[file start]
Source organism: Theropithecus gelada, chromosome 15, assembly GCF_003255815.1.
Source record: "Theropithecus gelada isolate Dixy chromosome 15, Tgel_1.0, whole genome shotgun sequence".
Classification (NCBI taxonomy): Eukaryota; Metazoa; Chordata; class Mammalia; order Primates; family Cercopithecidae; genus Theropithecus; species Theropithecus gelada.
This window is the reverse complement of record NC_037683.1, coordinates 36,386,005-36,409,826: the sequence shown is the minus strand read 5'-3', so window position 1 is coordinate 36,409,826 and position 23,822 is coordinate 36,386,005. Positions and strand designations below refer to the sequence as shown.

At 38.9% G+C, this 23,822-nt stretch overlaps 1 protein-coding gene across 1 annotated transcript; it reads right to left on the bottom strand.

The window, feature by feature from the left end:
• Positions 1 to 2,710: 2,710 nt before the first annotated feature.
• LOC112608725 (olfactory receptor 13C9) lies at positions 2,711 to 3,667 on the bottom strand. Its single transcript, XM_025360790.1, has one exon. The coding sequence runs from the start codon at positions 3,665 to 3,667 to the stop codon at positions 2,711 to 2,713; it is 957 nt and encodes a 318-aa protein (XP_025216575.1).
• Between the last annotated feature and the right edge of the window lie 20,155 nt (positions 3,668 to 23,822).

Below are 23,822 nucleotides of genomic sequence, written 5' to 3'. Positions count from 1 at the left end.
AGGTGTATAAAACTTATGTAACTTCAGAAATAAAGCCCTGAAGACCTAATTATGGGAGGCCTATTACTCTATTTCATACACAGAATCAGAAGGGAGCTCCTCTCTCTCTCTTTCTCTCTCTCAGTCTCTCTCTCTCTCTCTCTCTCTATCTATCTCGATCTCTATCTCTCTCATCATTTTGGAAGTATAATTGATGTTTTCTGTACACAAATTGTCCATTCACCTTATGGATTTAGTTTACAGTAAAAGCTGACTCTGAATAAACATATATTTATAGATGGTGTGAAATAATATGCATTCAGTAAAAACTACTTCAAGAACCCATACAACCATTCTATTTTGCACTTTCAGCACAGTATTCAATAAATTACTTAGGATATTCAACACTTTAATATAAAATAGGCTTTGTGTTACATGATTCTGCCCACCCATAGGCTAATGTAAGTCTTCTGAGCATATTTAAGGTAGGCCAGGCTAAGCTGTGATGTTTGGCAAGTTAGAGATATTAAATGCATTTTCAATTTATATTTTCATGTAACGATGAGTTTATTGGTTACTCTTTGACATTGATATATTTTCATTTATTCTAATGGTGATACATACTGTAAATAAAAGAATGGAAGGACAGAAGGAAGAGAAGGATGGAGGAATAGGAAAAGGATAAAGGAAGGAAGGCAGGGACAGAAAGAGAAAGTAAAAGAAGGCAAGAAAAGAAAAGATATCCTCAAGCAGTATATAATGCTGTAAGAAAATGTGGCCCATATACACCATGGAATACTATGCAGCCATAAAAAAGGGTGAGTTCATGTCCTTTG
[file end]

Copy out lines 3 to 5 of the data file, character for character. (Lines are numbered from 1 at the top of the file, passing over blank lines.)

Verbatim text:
Classification (NCBI taxonomy): Eukaryota; Metazoa; Chordata; class Mammalia; order Primates; family Cercopithecidae; genus Theropithecus; species Theropithecus gelada.
This window is the reverse complement of record NC_037683.1, coordinates 36,386,005-36,409,826: the sequence shown is the minus strand read 5'-3', so window position 1 is coordinate 36,409,826 and position 23,822 is coordinate 36,386,005. Positions and strand designations below refer to the sequence as shown.

At 38.9% G+C, this 23,822-nt stretch overlaps 1 protein-coding gene across 1 annotated transcript; it reads right to left on the bottom strand.